Centre for Research in Social Policy

School of Social, Political and Geographical Sciences

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New ideas will be needed if the next PM is to help those facing the toughest summer

Later this month, we can expect our new Prime Minister to enter Downing Street with a promise to bring the country together and help those who are struggling. David Cameron made his entry speaking of fairness and his desire to ‘help the poorest’; Theresa May of helping the ‘just about managing’. The current frontrunner sees […]

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The trend of rising child poverty towards record levels is now beyond dispute

In 1999, Tony Blair promised to abolish child poverty by 2020. In that year, 3.3 million children were in poverty on the government’s preferred measure. By 2010, this was down by a million, after the longest sustained fall in child poverty ever recorded. Today’s poverty figures show the reversal of that trend accelerating. By 2017/18, […]

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Thousands of employers are paying a £9 living wage! Pinch yourself, then watch carefully what happens next

Twenty years ago next April, after a century resisting the idea, the UK Government finally brought in a compulsory minimum wage of £3.60 an hour.  That’s either £5.30 or £6.20 an hour in today’s prices (depending on which inflation index you believe).  This felt pretty low, but at least outlawed the lowest wages paid in […]

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Is this the moment to call time on Universal Credit, a decade on?

The past week’s whirlwind of critique of Universal Credit is quite overwhelming because it brings together so many different kinds of problem, each with a large impact on the lives of low income families. Some are to do with delays people have already experienced by new claimants and the huge suffering that will cause if […]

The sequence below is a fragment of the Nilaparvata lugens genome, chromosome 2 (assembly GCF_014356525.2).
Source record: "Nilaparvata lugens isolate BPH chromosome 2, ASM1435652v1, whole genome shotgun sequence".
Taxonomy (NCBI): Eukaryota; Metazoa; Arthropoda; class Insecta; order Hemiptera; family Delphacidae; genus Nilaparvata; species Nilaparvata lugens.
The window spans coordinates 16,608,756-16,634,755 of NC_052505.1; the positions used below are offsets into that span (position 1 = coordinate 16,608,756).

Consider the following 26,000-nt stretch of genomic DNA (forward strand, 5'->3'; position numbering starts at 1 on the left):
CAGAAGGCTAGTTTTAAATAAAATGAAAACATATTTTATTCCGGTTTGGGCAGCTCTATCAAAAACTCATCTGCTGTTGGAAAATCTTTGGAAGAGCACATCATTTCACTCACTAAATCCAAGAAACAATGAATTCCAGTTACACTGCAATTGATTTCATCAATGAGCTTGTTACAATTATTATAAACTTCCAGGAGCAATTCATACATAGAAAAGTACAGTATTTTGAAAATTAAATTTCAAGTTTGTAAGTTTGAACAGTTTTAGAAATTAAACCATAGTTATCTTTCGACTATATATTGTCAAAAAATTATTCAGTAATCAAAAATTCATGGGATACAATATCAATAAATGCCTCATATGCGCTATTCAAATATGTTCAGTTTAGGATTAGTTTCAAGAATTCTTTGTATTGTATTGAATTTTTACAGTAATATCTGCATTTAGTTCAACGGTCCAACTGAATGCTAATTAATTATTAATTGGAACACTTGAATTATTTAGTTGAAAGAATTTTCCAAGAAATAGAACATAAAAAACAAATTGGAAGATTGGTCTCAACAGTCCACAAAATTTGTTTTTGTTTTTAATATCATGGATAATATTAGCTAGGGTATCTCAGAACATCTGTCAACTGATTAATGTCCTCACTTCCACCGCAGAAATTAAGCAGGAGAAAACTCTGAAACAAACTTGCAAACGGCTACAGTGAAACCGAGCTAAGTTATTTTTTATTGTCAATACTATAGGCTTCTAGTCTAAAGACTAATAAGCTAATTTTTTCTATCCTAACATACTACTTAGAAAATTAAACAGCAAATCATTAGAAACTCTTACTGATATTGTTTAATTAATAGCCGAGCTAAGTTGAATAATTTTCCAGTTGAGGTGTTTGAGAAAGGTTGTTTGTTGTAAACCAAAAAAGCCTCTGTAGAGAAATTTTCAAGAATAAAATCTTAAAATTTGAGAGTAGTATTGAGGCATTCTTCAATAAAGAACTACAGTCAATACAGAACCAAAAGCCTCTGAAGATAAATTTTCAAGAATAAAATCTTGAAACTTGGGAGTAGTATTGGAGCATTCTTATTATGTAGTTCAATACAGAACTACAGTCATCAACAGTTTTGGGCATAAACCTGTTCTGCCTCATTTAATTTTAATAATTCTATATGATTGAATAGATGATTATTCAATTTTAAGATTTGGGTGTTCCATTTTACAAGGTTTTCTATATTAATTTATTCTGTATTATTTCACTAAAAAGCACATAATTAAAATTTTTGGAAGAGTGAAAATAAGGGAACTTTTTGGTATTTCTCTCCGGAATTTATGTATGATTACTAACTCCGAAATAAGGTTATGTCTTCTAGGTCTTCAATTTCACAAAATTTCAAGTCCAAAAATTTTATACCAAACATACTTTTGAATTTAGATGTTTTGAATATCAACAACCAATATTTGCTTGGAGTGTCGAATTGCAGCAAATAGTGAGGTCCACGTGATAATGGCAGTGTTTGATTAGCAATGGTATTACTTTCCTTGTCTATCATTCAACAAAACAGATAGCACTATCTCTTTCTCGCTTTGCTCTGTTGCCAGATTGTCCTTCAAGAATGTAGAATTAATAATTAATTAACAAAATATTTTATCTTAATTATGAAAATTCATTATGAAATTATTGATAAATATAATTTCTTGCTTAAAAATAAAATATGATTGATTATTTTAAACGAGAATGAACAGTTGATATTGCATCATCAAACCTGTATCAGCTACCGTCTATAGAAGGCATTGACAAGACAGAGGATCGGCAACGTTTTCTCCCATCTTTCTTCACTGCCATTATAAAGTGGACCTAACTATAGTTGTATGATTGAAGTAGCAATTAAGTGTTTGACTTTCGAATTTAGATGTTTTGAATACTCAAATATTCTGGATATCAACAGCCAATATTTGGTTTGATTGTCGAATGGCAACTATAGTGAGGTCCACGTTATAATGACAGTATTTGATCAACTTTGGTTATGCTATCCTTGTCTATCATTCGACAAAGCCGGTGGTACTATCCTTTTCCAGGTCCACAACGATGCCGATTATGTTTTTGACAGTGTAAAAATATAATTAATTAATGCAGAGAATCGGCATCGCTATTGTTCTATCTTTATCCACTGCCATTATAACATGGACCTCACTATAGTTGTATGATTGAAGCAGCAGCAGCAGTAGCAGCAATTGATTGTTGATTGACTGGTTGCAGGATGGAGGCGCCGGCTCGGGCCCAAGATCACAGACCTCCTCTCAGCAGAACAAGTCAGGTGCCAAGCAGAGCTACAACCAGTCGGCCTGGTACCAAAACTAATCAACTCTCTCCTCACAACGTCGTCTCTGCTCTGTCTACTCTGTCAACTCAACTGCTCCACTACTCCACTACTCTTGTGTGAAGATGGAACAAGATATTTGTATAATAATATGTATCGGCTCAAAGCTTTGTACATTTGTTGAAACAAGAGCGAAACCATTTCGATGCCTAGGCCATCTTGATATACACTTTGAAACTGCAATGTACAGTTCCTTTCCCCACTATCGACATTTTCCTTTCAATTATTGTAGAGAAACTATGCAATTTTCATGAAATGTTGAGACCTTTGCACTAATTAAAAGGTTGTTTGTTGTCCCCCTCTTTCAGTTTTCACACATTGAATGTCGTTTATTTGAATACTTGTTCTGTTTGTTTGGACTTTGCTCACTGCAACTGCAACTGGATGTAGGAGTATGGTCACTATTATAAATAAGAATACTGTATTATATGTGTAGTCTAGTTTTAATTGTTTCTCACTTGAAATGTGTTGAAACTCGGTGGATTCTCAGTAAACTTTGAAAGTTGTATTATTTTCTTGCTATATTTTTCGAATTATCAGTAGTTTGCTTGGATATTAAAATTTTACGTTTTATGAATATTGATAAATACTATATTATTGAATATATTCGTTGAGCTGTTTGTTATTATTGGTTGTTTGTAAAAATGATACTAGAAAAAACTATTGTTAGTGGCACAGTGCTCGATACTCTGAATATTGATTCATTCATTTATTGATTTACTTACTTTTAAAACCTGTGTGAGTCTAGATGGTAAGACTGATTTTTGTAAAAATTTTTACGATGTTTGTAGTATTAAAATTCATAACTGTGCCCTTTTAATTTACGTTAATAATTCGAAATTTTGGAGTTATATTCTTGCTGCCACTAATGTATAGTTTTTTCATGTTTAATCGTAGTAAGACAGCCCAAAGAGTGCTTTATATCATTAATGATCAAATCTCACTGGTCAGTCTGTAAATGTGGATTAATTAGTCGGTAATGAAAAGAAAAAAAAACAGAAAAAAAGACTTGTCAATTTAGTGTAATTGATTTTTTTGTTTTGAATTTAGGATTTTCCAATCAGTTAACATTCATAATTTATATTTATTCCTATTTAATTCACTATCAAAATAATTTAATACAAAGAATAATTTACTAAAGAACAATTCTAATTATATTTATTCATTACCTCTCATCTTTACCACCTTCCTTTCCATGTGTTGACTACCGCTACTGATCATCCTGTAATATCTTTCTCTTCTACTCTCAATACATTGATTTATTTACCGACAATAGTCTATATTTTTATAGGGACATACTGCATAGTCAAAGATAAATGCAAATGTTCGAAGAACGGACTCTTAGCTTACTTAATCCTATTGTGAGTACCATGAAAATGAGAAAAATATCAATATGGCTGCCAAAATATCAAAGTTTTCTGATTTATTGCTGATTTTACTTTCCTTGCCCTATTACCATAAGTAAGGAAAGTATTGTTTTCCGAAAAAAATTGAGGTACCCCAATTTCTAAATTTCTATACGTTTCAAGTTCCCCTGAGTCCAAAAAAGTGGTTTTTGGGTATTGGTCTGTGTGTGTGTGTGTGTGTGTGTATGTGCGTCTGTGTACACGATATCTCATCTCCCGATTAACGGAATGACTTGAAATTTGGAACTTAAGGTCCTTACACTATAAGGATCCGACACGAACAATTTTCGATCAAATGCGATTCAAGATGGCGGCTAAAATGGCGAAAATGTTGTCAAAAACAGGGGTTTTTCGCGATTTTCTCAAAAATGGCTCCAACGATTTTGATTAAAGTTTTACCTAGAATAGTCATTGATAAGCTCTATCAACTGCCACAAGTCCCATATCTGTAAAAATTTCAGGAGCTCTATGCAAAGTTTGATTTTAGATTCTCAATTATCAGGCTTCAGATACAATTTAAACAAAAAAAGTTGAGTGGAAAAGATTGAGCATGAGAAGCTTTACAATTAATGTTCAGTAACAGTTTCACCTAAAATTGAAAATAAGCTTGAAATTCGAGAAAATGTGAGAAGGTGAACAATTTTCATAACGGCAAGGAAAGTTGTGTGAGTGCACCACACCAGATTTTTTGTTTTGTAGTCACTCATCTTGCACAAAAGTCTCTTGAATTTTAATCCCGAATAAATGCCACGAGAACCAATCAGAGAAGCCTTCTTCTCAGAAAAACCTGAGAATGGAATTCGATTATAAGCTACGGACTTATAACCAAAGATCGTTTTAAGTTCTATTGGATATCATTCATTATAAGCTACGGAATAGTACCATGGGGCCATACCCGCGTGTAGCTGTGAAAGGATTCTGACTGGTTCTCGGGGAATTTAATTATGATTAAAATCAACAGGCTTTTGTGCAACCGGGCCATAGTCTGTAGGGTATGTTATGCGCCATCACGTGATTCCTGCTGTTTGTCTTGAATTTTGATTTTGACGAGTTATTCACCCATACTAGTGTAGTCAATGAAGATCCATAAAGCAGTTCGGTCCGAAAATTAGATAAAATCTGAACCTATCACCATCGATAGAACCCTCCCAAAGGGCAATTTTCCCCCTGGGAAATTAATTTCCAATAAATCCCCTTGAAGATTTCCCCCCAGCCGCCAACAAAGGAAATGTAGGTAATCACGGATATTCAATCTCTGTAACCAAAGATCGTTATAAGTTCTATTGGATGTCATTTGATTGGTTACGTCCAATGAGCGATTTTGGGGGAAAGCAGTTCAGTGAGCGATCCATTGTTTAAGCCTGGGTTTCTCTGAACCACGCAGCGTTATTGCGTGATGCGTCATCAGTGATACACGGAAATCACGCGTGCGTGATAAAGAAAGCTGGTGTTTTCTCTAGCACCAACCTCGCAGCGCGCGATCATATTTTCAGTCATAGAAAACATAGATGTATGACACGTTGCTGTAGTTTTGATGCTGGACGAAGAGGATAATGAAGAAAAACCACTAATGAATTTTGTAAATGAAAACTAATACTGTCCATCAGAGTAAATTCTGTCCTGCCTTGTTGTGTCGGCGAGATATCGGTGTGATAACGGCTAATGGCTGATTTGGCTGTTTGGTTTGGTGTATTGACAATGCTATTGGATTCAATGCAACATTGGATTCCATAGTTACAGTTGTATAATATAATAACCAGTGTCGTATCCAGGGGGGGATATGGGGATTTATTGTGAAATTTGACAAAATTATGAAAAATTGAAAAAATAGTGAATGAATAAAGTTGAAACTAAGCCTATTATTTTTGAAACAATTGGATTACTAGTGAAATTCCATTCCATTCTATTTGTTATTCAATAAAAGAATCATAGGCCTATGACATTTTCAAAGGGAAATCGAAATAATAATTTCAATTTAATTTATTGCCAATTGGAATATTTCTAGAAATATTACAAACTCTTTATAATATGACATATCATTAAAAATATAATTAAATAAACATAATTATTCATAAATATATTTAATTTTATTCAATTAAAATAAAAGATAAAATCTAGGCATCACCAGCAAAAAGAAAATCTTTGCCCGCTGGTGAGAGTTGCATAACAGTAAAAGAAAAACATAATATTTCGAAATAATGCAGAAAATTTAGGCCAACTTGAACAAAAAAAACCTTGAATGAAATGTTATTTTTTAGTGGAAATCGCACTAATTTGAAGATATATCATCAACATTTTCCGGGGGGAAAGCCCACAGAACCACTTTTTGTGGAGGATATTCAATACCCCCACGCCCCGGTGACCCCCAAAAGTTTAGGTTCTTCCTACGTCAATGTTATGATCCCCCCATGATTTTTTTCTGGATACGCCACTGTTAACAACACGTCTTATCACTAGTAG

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Five things that official inflation figures don’t tell you about the minimum cost of living

Over the past ten years, median household income has risen by about 28%, while the Consumer Prices Index (CPI) shows inflation running at 25%. So while living standards have stagnated, they at least appear to be up a bit on their pre-recession level. Such statistics give us a broad picture of how households are doing […]

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Using the Minimum Income Standard as a criterion for fair access to justice has profound implications for its status as a national standard

Today, the Law Society is publishing my report that asks a simple question about the way people are assessed for eligibility for civil legal aid. Can those denied full legal aid because of their income afford to pay for their own legal advice and services? The criterion for considering affordability is whether such costs can […]

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I’m pleased that charities are using the Minimum Income Standard as their principal means test, but worried that they are having to fill in for failing state support

In the past couple of months, I have been talking to people in a fascinating world that most of us are at best vaguely aware of: the world of benevolent charities, who give financial help to eligible individuals in need. Many of these charities are now using our Minimum Income Standard to help them decide […]

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For the less well off half of families, budgets continue to take away, not give away

In today’s Budget, Philip Hammond repeated the mantra that the Government wants “to help families cope with the cost of living”, and even acknowledged that short term relief from the assault on living standards needs to parallel long-term investment to improve productivity and housebuilding. But he conspicuously avoided repeating previous references to “just about managing” […]

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Public policy is becoming ever more skewed in trying to focus on “deserving” groups

The evidence is piling up: most people on low incomes will have been made much worse off in the course of this decade. Most depressingly, the Institute for Fiscal Studies predicts that the child poverty rate, which saw a sustained fall in the New Labour years, from 34% to 27% after housing costs, will have […]

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#YOLO: Millennials are buying experiences but are not necessarily better off

Millennials (individuals born between 1981 and 2000) are often portrayed as living short term and therefore spending on immediate rewards – eating out, social events, travels – rather than on investing on long-term possessions, like housing. In the end, ‘YOLO – You Only Live Once’. I am a millennial; I eat out, I go to […]

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